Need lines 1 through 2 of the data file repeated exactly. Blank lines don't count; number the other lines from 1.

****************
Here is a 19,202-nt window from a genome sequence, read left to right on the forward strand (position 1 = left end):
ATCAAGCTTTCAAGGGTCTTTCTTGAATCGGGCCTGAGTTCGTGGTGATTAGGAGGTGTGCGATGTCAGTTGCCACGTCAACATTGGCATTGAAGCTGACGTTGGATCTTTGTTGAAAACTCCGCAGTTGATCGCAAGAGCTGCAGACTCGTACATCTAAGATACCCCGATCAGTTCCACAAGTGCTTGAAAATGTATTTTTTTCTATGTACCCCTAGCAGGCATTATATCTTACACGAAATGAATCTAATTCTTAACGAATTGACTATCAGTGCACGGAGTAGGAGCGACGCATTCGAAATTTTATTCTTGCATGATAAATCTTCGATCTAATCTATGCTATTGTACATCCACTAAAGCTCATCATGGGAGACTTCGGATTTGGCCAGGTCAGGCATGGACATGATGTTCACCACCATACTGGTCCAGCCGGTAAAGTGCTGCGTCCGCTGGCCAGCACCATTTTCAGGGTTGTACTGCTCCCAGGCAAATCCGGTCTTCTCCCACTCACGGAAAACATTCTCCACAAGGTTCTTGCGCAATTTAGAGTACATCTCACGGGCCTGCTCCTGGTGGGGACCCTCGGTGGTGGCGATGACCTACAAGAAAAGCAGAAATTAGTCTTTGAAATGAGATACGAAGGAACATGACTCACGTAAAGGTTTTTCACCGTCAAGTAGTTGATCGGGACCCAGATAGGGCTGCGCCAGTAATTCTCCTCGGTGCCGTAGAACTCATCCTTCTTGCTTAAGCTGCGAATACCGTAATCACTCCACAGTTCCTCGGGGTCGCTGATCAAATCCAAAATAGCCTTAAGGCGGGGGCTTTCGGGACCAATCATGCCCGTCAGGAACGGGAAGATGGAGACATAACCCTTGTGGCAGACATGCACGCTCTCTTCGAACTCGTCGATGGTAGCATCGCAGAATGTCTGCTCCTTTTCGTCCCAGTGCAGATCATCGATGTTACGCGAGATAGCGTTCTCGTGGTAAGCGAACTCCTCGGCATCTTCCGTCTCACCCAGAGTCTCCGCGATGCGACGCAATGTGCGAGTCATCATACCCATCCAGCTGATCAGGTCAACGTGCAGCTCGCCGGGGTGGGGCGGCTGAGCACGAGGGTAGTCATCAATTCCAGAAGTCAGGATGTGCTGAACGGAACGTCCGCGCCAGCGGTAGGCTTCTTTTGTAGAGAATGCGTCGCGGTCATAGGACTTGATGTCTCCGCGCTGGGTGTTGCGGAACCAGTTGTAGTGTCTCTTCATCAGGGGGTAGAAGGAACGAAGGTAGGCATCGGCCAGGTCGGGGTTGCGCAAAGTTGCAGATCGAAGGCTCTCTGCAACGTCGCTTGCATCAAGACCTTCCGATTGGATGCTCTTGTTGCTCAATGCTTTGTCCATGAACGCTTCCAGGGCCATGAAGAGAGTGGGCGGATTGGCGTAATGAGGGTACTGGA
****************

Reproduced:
Here is a 19,202-nt window from a genome sequence, read left to right on the forward strand (position 1 = left end):
ATCAAGCTTTCAAGGGTCTTTCTTGAATCGGGCCTGAGTTCGTGGTGATTAGGAGGTGTGCGATGTCAGTTGCCACGTCAACATTGGCATTGAAGCTGACGTTGGATCTTTGTTGAAAACTCCGCAGTTGATCGCAAGAGCTGCAGACTCGTACATCTAAGATACCCCGATCAGTTCCACAAGTGCTTGAAAATGTATTTTTTTCTATGTACCCCTAGCAGGCATTATATCTTACACGAAATGAATCTAATTCTTAACGAATTGACTATCAGTGCACGGAGTAGGAGCGACGCATTCGAAATTTTATTCTTGCATGATAAATCTTCGATCTAATCTATGCTATTGTACATCCACTAAAGCTCATCATGGGAGACTTCGGATTTGGCCAGGTCAGGCATGGACATGATGTTCACCACCATACTGGTCCAGCCGGTAAAGTGCTGCGTCCGCTGGCCAGCACCATTTTCAGGGTTGTACTGCTCCCAGGCAAATCCGGTCTTCTCCCACTCACGGAAAACATTCTCCACAAGGTTCTTGCGCAATTTAGAGTACATCTCACGGGCCTGCTCCTGGTGGGGACCCTCGGTGGTGGCGATGACCTACAAGAAAAGCAGAAATTAGTCTTTGAAATGAGATACGAAGGAACATGACTCACGTAAAGGTTTTTCACCGTCAAGTAGTTGATCGGGACCCAGATAGGGCTGCGCCAGTAATTCTCCTCGGTGCCGTAGAACTCATCCTTCTTGCTTAAGCTGCGAATACCGTAATCACTCCACAGTTCCTCGGGGTCGCTGATCAAATCCAAAATAGCCTTAAGGCGGGGGCTTTCGGGACCAATCATGCCCGTCAGGAACGGGAAGATGGAGACATAACCCTTGTGGCAGACATGCACGCTCTCTTCGAACTCGTCGATGGTAGCATCGCAGAATGTCTGCTCCTTTTCGTCCCAGTGCAGATCATCGATGTTACGCGAGATAGCGTTCTCGTGGTAAGCGAACTCCTCGGCATCTTCCGTCTCACCCAGAGTCTCCGCGATGCGACGCAATGTGCGAGTCATCATACCCATCCAGCTGATCAGGTCAACGTGCAGCTCGCCGGGGTGGGGCGGCTGAGCACGAGGGTAGTCATCAATTCCAGAAGTCAGGATGTGCTGAACGGAACGTCCGCGCCAGCGGTAGGCTTCTTTTGTAGAGAATGCGTCGCGGTCATAGGACTTGATGTCTCCGCGCTGGGTGTTGCGGAACCAGTTGTAGTGTCTCTTCATCAGGGGGTAGAAGGAACGAAGGTAGGCATCGGCCAGGTCGGGGTTGCGCAAAGTTGCAGATCGAAGGCTCTCTGCAACGTCGCTTGCATCAAGACCTTCCGATTGGATGCTCTTGTTGCTCAATGCTTTGTCCATGAACGCTTCCAGGGCCATGAAGAGAGTGGGCGGATTGGCGTAATGAGGGTACTGGA